British Columbia Mine Reclamation Symposium

Enriching mine reclamation : highlights of the Brenda Mine biodiversity enhancement program Peatt, A.J.; Peatt, A.D.; Polster, D.; Lister, D. 2012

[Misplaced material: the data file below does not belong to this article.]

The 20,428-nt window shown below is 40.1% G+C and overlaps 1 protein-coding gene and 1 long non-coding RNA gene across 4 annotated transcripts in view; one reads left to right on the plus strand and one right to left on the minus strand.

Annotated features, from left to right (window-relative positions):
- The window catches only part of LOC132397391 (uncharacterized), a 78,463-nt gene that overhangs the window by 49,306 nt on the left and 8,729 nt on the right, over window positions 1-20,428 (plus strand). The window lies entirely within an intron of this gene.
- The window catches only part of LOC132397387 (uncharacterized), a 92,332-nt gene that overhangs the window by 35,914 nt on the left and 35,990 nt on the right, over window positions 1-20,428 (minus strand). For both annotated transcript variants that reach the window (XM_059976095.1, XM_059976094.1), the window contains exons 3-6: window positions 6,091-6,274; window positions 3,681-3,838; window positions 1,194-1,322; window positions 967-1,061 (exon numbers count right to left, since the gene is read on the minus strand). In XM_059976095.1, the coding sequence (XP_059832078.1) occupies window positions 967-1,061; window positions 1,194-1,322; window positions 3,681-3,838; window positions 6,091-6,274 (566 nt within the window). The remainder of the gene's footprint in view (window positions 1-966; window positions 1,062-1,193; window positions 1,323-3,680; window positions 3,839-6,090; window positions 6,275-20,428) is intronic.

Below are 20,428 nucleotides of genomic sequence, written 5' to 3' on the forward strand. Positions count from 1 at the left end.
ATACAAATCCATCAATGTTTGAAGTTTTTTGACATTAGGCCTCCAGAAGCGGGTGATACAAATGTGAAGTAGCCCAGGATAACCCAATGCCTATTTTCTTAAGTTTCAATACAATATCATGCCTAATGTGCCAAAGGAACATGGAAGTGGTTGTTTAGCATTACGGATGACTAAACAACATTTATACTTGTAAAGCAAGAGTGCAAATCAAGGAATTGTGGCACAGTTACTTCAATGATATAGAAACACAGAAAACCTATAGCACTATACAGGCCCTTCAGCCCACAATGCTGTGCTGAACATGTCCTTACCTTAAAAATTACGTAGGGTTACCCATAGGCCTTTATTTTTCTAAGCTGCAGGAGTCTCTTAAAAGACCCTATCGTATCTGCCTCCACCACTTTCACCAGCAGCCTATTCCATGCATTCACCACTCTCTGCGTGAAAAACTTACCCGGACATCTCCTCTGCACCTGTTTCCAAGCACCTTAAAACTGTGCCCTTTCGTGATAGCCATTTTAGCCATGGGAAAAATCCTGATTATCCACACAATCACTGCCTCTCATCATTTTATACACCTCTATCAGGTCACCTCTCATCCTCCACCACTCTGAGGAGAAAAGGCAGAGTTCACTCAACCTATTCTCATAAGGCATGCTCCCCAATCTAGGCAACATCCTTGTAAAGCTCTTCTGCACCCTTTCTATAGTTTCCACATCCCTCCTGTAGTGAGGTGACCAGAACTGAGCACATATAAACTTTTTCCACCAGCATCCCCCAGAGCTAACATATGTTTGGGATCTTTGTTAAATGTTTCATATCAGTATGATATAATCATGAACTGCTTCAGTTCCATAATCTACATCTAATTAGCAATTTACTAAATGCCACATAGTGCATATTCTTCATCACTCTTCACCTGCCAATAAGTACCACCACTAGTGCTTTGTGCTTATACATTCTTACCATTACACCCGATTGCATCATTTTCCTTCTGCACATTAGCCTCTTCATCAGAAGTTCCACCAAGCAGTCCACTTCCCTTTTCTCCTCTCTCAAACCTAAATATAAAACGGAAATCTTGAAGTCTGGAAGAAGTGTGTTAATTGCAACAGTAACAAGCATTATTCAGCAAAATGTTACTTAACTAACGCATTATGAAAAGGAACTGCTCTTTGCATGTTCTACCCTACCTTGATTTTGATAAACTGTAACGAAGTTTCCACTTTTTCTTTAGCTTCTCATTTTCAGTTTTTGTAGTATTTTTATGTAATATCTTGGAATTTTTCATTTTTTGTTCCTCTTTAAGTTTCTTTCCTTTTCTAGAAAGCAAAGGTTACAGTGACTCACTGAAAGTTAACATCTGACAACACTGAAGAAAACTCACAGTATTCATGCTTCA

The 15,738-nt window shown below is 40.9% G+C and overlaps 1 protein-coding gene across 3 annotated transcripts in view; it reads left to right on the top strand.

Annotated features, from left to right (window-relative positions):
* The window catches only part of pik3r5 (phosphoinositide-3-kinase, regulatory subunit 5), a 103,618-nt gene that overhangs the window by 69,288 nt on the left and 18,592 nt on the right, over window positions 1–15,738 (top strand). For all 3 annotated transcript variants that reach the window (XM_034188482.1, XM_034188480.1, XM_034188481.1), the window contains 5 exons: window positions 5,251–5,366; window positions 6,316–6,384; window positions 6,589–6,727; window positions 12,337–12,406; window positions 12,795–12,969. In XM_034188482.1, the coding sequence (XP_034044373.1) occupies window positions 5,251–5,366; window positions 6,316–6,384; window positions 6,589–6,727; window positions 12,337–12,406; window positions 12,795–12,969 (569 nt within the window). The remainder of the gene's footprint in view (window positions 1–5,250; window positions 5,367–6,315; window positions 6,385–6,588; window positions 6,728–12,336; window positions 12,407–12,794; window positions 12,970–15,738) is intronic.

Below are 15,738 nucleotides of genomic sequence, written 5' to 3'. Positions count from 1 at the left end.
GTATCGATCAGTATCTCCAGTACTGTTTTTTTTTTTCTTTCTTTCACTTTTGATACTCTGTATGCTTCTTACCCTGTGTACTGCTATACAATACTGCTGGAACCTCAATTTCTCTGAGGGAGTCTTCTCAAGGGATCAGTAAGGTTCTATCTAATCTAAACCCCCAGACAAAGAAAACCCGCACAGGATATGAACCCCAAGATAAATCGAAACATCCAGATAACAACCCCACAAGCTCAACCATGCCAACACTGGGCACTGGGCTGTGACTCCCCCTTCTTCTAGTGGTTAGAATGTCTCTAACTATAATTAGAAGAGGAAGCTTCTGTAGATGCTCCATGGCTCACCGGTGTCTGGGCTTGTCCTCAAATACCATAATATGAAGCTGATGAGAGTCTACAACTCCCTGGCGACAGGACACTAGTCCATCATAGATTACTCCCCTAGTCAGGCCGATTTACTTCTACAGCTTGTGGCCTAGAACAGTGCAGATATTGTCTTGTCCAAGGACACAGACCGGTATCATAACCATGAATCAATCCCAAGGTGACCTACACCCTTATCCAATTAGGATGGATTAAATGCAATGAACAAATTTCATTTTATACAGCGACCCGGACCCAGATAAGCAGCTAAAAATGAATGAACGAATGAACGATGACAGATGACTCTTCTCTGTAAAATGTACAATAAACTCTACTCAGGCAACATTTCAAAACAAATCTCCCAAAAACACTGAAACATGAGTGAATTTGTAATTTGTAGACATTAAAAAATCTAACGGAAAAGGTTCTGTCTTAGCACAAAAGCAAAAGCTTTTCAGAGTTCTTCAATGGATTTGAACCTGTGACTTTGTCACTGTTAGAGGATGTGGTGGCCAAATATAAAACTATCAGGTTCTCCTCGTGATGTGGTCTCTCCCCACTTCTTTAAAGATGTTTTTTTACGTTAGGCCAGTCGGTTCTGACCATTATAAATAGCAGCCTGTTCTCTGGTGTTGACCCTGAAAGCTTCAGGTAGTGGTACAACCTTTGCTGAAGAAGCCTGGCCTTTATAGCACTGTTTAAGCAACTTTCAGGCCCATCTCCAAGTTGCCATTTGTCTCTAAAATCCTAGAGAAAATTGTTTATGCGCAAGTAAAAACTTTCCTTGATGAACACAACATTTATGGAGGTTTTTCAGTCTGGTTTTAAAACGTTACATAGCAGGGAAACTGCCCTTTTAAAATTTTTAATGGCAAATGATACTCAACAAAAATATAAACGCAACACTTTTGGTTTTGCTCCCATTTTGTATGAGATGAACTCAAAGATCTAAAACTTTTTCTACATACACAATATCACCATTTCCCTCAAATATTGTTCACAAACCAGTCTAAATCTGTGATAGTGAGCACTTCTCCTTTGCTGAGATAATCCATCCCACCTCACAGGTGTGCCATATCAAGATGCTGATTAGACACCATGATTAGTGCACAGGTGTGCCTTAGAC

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ENRICHING MINE RECLAMATION: HIGHLIGHTS OF THE BRENDA MINE BIODIVERSITY ENHANCEMENT PROGRAM A.J. Peatt1, M.Sc. R.P.Bio A.D. Peatt1, R.P.Bio D. Polster2, M. Sc. R.P.Bio D. Lister3, P.Eng.  1  Bearfoot Resources Ltd., 4049 Sage Mesa Dr., Penticton, BC, V2A 9A4 2 Polster Environmental Services Ltd., 6015 Mary Street, Duncan, BC 9L 2G5 3 Altura Environmental Consulting, Box 2004 Marsh Lake, Yukon, Y0B 1Y2  ABSTRACT Historically, restoration and reclamation science has focused on returning disturbed sites to some past condition. Finding this difficult, later efforts have focused on restoring habitat elements like vegetative cover, even when the species added are not native. Consistent with Xstrata Copper Canada’s corporate focus on biodiversity, this presentation describes a way of responding to these challenges highlighting a biodiversity enhancement project at Xstrata Copper Canada’s Brenda Mine, a closed site located near Peachland. Operations at Brenda ceased in 1990, and substantial reclamation was completed by 2000. Seeking a better understanding and protection for long term health, function and viability of the natural environment, a biodiversity assessment and conservation plan for the Brenda site was completed in 2009. This plan identified priorities for enhancement, and also described the species that might benefit from actions on the mine site. Moving to implement these recommendations and establish site monitoring approaches, this presentation reports on planting, site treatments, and direct wildlife enhancement techniques that have been initiated in the first year of this three year project. It also describes planned future actions including monitoring and other site enhancements designed to define benefits and challenges associated with site restoration and management of biodiversity at Brenda Mine. KEY WORDS: mine, reclamation, Brenda Mine, biodiversity, enhancement, program INTRODUCTION In fields like habitat enhancement, scientists evaluate existing sites and routinely develop future-focused management plans to make the site significantly different from its current or historical condition. A future-focused approach also has value for reclamation and restoration. While restoring vegetation cover and managing erosion may become the first priority, opportunities are likely to be lost if planning concentrates exclusively on mimicking the condition prior to mining. Evaluating the potential of the new site, highlights the ways that mining has modified the landscape and created both opportunities for new species and challenges for existing species. Physical changes to mine sites create new options to enhance sites for biodiversity. Reclamation programs can enhance scientific knowledge and provide a legacy of understanding about species and ecosystems in the area. Finally, efforts focused on communicating restoration and enhancement activities provide a chance to change public perceptions about mining, shifting the spotlight from impacts during mine development and operation - to the environment quality and actions that continue after mining activities are complete. Based on the approach adopted by Xstrata  Copper for its closed mine sites, this paper reports efforts to enhance vegetation and biodiversity at Brenda Mine in British Columbia. BRENDA MINE SITE DESCRIPTION AND HISTORY Located 35 km west of Kelowna, immediately west of Highway 97C (Coquihalla Connector), the elevation of Brenda Mine ranges from 1250 to 1550 meters above sea level. Biogeoclimatic zones have been described in British Columbia to provide an ecologically-based description of BC’s ecosystems (British Columbia Forest Service, 2012). The majority of the site is classified as Thompson Dry Mild Montane Spruce (MSdm2), with small portions described as Thompson Dry Cold Engelmann SpruceSubalpine Fir (ESSFdc2) and Cascade Dry Cool Interior Douglas fir (IDFdk2). These classifications indicate moderate biodiversity, which may be somewhat enhanced by the proximity of the site to the highly diverse South and Central Okanagan valley. Diversity at Brenda Mine may also increase if climate change results in future expansion of species ranges northward and to higher elevations (Parmesan, 2005). Photo 1 provides a 2007 image highlighting the contrast between surrounding forested areas and the Brenda Mine site. Significant opportunities for biodiversity enhancement have been created by mining.  Photo 1: Brenda Mine site showing original pine dominated forest (dark-shaded regions of photo) and cleared mine site with water features and reclaimed areas (lighter -shaded areas). Pit lake and rock piles are in foreground and tailings impoundment is in background (Photo credit: Xstrata Copper Canada)  Producing approximately 182 million tonnes of copper and molybdenum ore from 1970 to 1990, the Brenda Mine site is now closed. A formal Decommissioning Plan was submitted and approved in 1993 by the Ministry of Energy, Mines and Petroleum Resources. The majority of reclamation and re-vegetation activities were implemented in the 1990s and completed by the year 2000. Reclamation focuses on the end land use objective of wildlife habitat and limited forestry. Seasonal water treatment and management continues at the site. EVALUATING GENERAL SITE POTENTIAL Effective biodiversity management requires an expanded view of site potential. The approach used at Brenda Mine considers limiting factors at the site today, as well as those likely to occur in future. A particular strength of this view is that it is not primarily focused on the disturbance that created the changed site. Rather, the approach focuses on the continuum of possibilities beginning today, seeking to highlight the benefits of current site conditions, as well as those that can be developed or will likely occur in the future. Natural disturbances like wind, insects and fire cause some proportion of each ecosystem to be disturbed. Because human disturbances like road construction, forest harvesting, urban development, agriculture, etc. impact additional areas, the supply of disturbed sites tends to exceed what nature creates. For a variety of reasons, ecologists highly value mature and old growth sites in ecosystems and seek to protect existing sites and rehabilitate disturbed areas to restore what existed prior to disturbance. For example, a number of sensitive species (e.g. Northern Goshawk Accipiter gentilis (Cooper and Stevens, 2000), Mountain Caribou Rangifer tarandus caribou (Kinley, 1999) and Spotted Owl Strix occidentalis (Dupuis, 1998) depend on large patches of undisturbed late seral stage or old growth forest. When natural disturbance reduces the supply of these patches, it takes many decades for old growth forest to develop again. Biodiversity is also valued; high diversity areas like Okanagan grasslands and coastal Garry Oak ecosystems are endangered (Egan, no date), but management to protect biodiversity is not the only priority. Also, enhancing biodiversity is more complex than seeking to maximize the number of species and individuals supported by a particular site. Across the landscape, managers want a mosaic of sites at different stages of succession. This ensures that the site supports communities and species that thrive in a variety of seral stages. ENHANCING SCIENTIFIC KNOWLEDGE PROVIDES A LEGACY Recent activities at Brenda Mine continue to focus on sustaining vegetation cover on tailings/rock pile areas and management/seasonal treatment of water. Five years ago, Xstrata also began implementing Biodiversity Conservation Assessment Plans for both operating and closed sites including Brenda Mine (Madrone Environmental Services Ltd., 2009). The plan identified opportunities for actions to improve biodiversity that were initiated in 2009-2010. These efforts focused on enhancing vegetation structure on open areas, enhancing cavity nest sites for small birds and enhancing the supply of native shrubs and trees in areas dominated by shrubs and grasses. Actions taken included establishing brush piles, planting  additional native shrubs and trees (alder, pine, willow and balsam poplar), as well as erecting bat houses and nest boxes for bluebirds. Early monitoring results highlighted the success of nest boxes—almost all (19/20) showed signs of prospecting —and nesting occurred in 12 boxes (60%) in the first year. Monitoring results also suggested some improvements to be made to bat box locations. Planting sites in 2009-2010 included upland areas, tailings sites and beach/riparian locations where natural colonization of trees and shrubs was relatively low. The trial planting of native shrub and tree cuttings and nursery tree seedlings had low to moderate success depending on the site (5-30% survival documented after 2 years for cuttings, and in the order of 50% survival for conifer seedlings). Plant mortality was higher in drier sites, where wildlife grazing caused impacts and also near tailings beach sites where erosion moved soil and buried some plants. In 2011 Xstrata adopted a 3-year program to implement its biodiversity conservation plans at the Brenda Mine site, using the team of Altura Environmental Consulting, Bearfoot Resources Ltd., and Polster Environmental Services Ltd. After considering the previous results and obtaining further direction from Xstrata, the team completed additional planning and enhancement work. This work focused on three priorities. First, additional efforts focussed on documenting ongoing wildlife use on the Brenda Mine site focusing particularly on rocky sites with limited vegetation. This involved updating species lists and using remote wildlife cameras, video, and experts in wildlife identification. Species identification sheets were also developed to help mine site staff identify possible species. A list has been developed for the site with more than 200 species (mainly mammals, birds and plants) confirmed to date. More effort in the near future is expected to increase the number of species confirmed to occur on the site. Collectively, these activities are designed to document mine site biodiversity and highlight the use wildlife are making of all sites, including those areas with sparse vegetation.  Photo 2: Cedar Waxwing Bombycilla cedrorum is one of more than 200 species confirmed to occur on the Brenda Mine site (Photo credit: Dave Polster)  Second, on areas with limited vegetation throughout the mine site, wildlife enhancement techniques were used building on the 2009-2010 work. Examining short term (0-30 years), medium term (31-60 years) and long term (60+ years) time scales, the supply of local habitat elements was re-examined focusing on results of earlier enhancement efforts. Building on the documented use of nest boxes, more boxes were added; the site now has 31 small boxes in various locations and also 7 larger boxes (1 for American Kestrel Falco sparverius and 6 for cavity nesting ducks). 10 artificial wildlife trees were installed to provide both perching sites and pre-drilled (more natural) cavities as an alternative to nest boxes. Noting no sign of bat use (boxes had been located in cooler areas exposed to wind), the three bat boxes were moved to warmer sites. Boxes are being monitored for use and a bat expert will evaluate the site to provide further recommendations this year. Although the site is too high for many of the bat species native to the Okanagan, there appears to be potential for several species (Nagorsen and Brigham, 1993). Also, the abundant supply of insects (supported by local wetlands and open areas) indicates there is a suitable, seasonally abundant food resource for bats. Since brush piles established in 2009/10 received limited wildlife use (mainly deer and coyote), a plan to enhance existing brush piles was developed. Fine material will be added to existing piles and additional brush piles will be added in other locations. Collectively, nest boxes, bat boxes, brush piles and artificial wildlife trees are focused on improving short term wildlife tree values and vertical structure in areas of sparse or open vegetation.  Photo 3: The addition of artificial wildlife trees and brush piles in open areas of the mine site (e.g. on tailings) helps to address short term requirements for wildlife trees and cover. (Photo credit: Alan Peatt) Third, vegetation planting continues at Brenda Mine to diversify vegetation in tailings areas and on rocky sites, but new site treatments were adopted together with fencing of treatment patches to exclude wildlife browsing. These focused on moving native pioneering vegetation (Willow Salix spp., Balsam Poplar Populus balsamifera, and Sitka Alder Alnus viridis ssp. Sinuate) further into rocky areas and meadows, while also seeking to enhance vertical structure and wildlife trees available in these more open areas over the medium to long term. In part, this effort is designed to increase connectivity across open habitats providing cover for wildlife and encouraging wildlife use of these open habitats more frequently. To encourage greater survival in planting, the soil was disturbed using an excavator to create mounds of soil and loosen the upper layers. This provides a variety of planting spots with different slopes and aspects.  Photo 4: A 20 meter by 20 meter rough and loose soil treatment is implemented to improve plant survival. (Photo credit: Alan Peatt)  Photo 5: Early summer (2012) leaf emergence of live-staked balsam poplar and willow in the one of the rough and loose patches. (Photo credit: Alan Peatt)  Mounding the soil helps capture moisture and reduce soil erosion. The looser soil texture in upper layers facilitates root penetration. To date, seven 400 m2 patches have been established in a variety of sites, both in the rocky soils of the waste rock piles and in finer textured soils associated with the tailings area. Willow and Balsam Poplar live staking was completed in 2012 and planting of alder was completed in spring 2012 using plants germinated from seed collected on the mine site last year. With the moist soil and cooler weather this spring/early summer, plant germination and survival appears high. First year vegetation survival data will be collected in late summer, 2012. SUMMARIZING BIODIVERSITY ENHANCEMENT AT BRENDA MINE Prior to development, the mine site resembled the undeveloped area. Mine development and water management efforts on the site have increased the supply of wetlands and lakes. Several amphibians have been identified in association with the wetlands (e.g. Western Toad Anaxyrus boreas and Columbia Spotted Frog Rana luteiventris) (Churchhill et al., 2008). Both species are considered sensitive to habitat change, including road building and road use (Gardner et al., 2007; Jochimsen, 2004). The Western Toad is listed by the Federal Species at Risk Act (SARA) as a species of Special Concern (COSEWIC, 2002). The presence of sensitive amphibians on the Brenda Mine site is an indicator that the site is supporting excellent water quality and habitat for wildlife. Monitoring of Western Toad populations is planned to continue at three year intervals as part of Xstrata’s biodiversity monitoring program.  Photo 6: Mine development and associated efforts to manage water on the site has increased the size and number of lake/wetland habitat on the site and enhanced wildlife habitat. (Photo credit: Alan Peatt) The small lakes and ponds on the mine site also receive significant spring-fall use by staging and breeding waterfowl. Created to manage water on the site, two larger lake features support waterfowl and shorebird  use that would not be occurring on the site, in the absence of former mining activity. Barrow’s Goldeneye Bucephala islandica broods are commonly observed and are another species that is being monitored at three year intervals. Aquatic insect life associated with ponds, lakes and waterways is abundant; supporting flocks of insect eating birds such as tree swallows. One of the characteristics of the Okanagan is the limited supply of small to medium sized lakes; where these occur they receive intensive use by wildlife. Thus, the addition of this type of habitat makes a significant contribution to biodiversity in the area and helps support species that either would not otherwise be present on the mine site, or would have occurred occasionally or in smaller populations. Nest boxes and planting wildlife trees help provide habitat for cavity nesting species. Before mine development, there was very little habitat in early seral stage (grasses/forbs and shrubs) adjacent to or part of the mine site. Efforts since mine closure have focused on reducing erosion, stabilizing soil and re-establishing vegetation on tailings areas, waste rock piles and other cleared sites. After seeding with a mixture of agronomic grasses and forbs, meadows established over the tailings area have been maintained through periodic fertilization. The result of these efforts is “old field” type habitats such as seen in less intensively used farming operations. Such habitats support a novel community of small mammals (e.g. pocket gopher and yellow-bellied marmot) and various associated predators (Coyote Canis latrans, Red-tailed Hawk Buteo jamaicensis and other more unusual visitors like Golden Eagle Aquila chrysaetos). While the predators identified on the property to date are relatively common in the area, they appear particularly abundant on the mine site. It is possible that other rarer predators like  Photo 7: The Brenda Mine site supports a diversity of species in tailings areas. Old field habitat developed from 1990s seeding of agronomic grass to stabilize soils and prevent erosion. (Photo credit: Alan Peatt)  American Badger Taxidea taxus and Short-eared Owl Asio flammeus will be identified on the site over time. With the extent of existing impacts to grassland, there is recognition that old field habitats are valuable (Metro Vancouver, 2009). Thus, despite the value of rehabilitating sites with native plants, the choices made at Brenda have created a different alternative that supports a significant diversity of species. Over time, enhancing vertical structure and replanting areas with native vegetation will continue to enhance wildlife use of these areas. Although buildings on the property are limited, there is a water treatment plant and office, several small pump houses and a substation building. The mill has been dismantled and removed, although an ore silo remains. Mining has also increased the supply of isolated rocky cliffs. The supply of small buildings, the available source of mud associated with tailings areas, the wetlands and lakes created by mining activity and the rocky/cliff habitat together provide habitat for species that would likely not otherwise occur on the site. Barn Swallows Hirundo rustica are another SARA-listed Threatened species that use all of these features and are known to be associated with less intensive agriculture (e.g. old field habitats) (COSEWIC, 2011). Barn Swallows are also a target species for monitoring biodiversity. Other species known to exploit modified habitats created by mining include: Northern Pocket Gopher Thomomys talpoides and Yellow-bellied Marmot Marmota flaviventris (abundant and associated with modified tailings soils); American Pika Ochotona princeps and Columbian Ground Squirrel Spermophilus columbianus (associated with the rock piles); and Mountain Goat Oreamnos americanus (occasionally visiting areas near the open pit cliffs). ADAPTIVE MANAGEMENT Every good science-based program includes a mechanism for learning from the past and monitoring to adapt current management to reflect previous results. Three main conclusions are defined based on managing for biodiversity at Brenda Mine. First, there is value in planning ahead to integrate the different land uses occurring on the mine site. There have been both challenges and opportunities in our efforts to integrate the goal of managing for wildlife with the requirements of managing a closed mine site. For example, to maintain effective drainage on the site and safe operation of power lines, vegetation clearing has been required along linear waterways and utility corridors. Given that the biodiversity objective includes efforts to enhance vertical structure and vegetation in open areas, a balance must be found between the operational need to remove trees in one area while trees are being planted elsewhere. Since the vegetation removal was necessary, the harvested trees and branches have been temporarily piled and some of the material will be moved to augment/create additional brush piles and woody debris in open areas. This practice reduces the cost and environmental implications of burning the felled vegetation. For future clearing programs, the efficiency of using slashed vegetation could be further improved through directly incorporating biodiversity enhancement objectives into the activity – for example, purposely constructing the slash piles as in-place wildlife habitat enhancement features, and taking advantage of equipment availability to move larger trees and other suitable woody debris out to central distribution points at the site.  Second, and similar to the challenges of coordinating mine management goals (e.g. water management and wildlife habitat), there are also challenges coordinating mine management goals and regional forestry priorities. The recent pine beetle epidemic has created pressure for local forest companies to remove diseased trees from the mine site. While limited forestry is considered consistent with site management goals, there has been extensive removal of forest cover on the site. Until forest succession advances further, efforts to enhance wildlife trees, vegetation and vertical structure elsewhere would be diluted by additional forest harvesting at this time. Integrating the potentially competing objectives of forestry and vegetation restoration has been challenging and has highlighted the value of having a spatial plan that divides the mine site into zones (or areas) with well defined management priorities. Some areas would need to be zoned with a priority for “closed mine site operations”. These would include drainage ditches, power lines, roads, and the water treatment plant and system. Other areas may have to balance several objectives including forestry, mining and wildlife. Anticipating some of these management issues and providing some direction on priorities for each area would be helpful before further challenges develop. The development of a simple spatial plan would help to guide future land use decisions and focus biodiversity enhancement efforts for maximum benefit. Third, there are significant opportunities to speak about valuable habitat benefits being provided on the mine site. Moving beyond a discussion of the diversity associated with early seral areas, there are meaningful opportunities to highlight the significant advantages that closed mine sites can provide. Mine sites change over time. The mine site during development and mining is substantially different from the site decades after mining and reclamation is complete. More information about wildlife values on closed mine sites would help people understand how sites change over time. Using a few modern technological tools, a modest budget and moderate effort, mining companies can demonstrate a wealth of positive contributions to biodiversity. ACKNOWLEDGEMENTS The authors would like to thank Xstrata Canada Corporation (Xstrata Copper Canada Division) for permission to share our work to date on Brenda’s Biodiversity Enhancement program. A particular thank-you is also extended to Georges Guilleminot, Dallas Rodier, Trevor Kostiuk and others who work at the site for their interest and great assistance. REFERENCES Cooper, J. M. and V. Stevens. 2000. A review of the ecology, management and conservation of the northern goshawk in British Columbia. Ministry of Environment, Lands and Parks Wildlife Branch, Victoria, B.C. Wildlife Bulletin No. B-101.  43  p.  COSEWIC. 2011. COSEWIC assessment and status report on the Barn Swallow Hirundo rustica in Canada. Committee on the Status of Endangered Wildlife in Canada. Ottawa. 37 p.  COSEWIC. 2002. COSEWIC assessment and status report on the western toad Bufo boreas in Canada. Committee on the Status of Endangered Wildlife in Canada. Ottawa. 31 p. Dupuis, L.. 1998. Spotted Owl: Wildlife at Risk in British Columbia. BC Ministry of Environment, Lands and Parks Brochure. 6 p. Egan, B. No Date. Ecosystems of British Columbia. British Columbia, Ministry of Forests Research Branch brochure. 6 p. Gardner, T. A., J. Barlow and C A. Peres. 2007. Paradox, presumption and pitfalls in conservation biology: the importance of habitat change for amphibians and reptiles. Biological Conservation 138: 166179. Jochimsen, D. M., C. R. Peterson, K. M. Andrews and J. Whitfield Gibbons. 2004. A literature review of the effects of roads on amphibians and reptiles and the measures used to minimize those effects. Final Draft unpublished report. Idaho Fish and Game Department and USDA Forest Service. 79 p. Kinley, T. 1999. Mountain Caribou: Wildlife at Risk in British Columbia. BC Ministry of Environment, Lands and Parks Brochure. 6 p. Madrone Environmental Services Ltd. 2008. Biodiversity Assessment : Xstrata Copper Canada’s Brenda Mine Site, Peachland, BC. Unpublished report for Xstrata Copper Canada. 124 p. Madrone Environmental Services Ltd. 2009. Biodiversity Conservation Plan: Xstrata Copper Canada’s Brenda Mine Site, Peachland, BC. Unpublished report. 28 p. Metro Vancouver. 2009. Draft Boundary Bay Regional Park Old Field Strategy. 188 p. Nagorsen, D.W., and R.M. Brigham. 1993. Bats of British Columbia. Royal British Columbia Museum Handbook. Volume 1. The Mammals of British Columbia. UBC Press, Vancouver. Parmesan, C. 2005. Biotic Response: Range and Abundance Changes. In Lovejoy, T.E. and L. Hannah (eds.) Climate Change and Biodiversity. Yale University Press. New Haven, Conn.  British Columbia Forest Service. 2012. Biogeoclimatic Ecosystem Classification Program. Web. 23 July 2012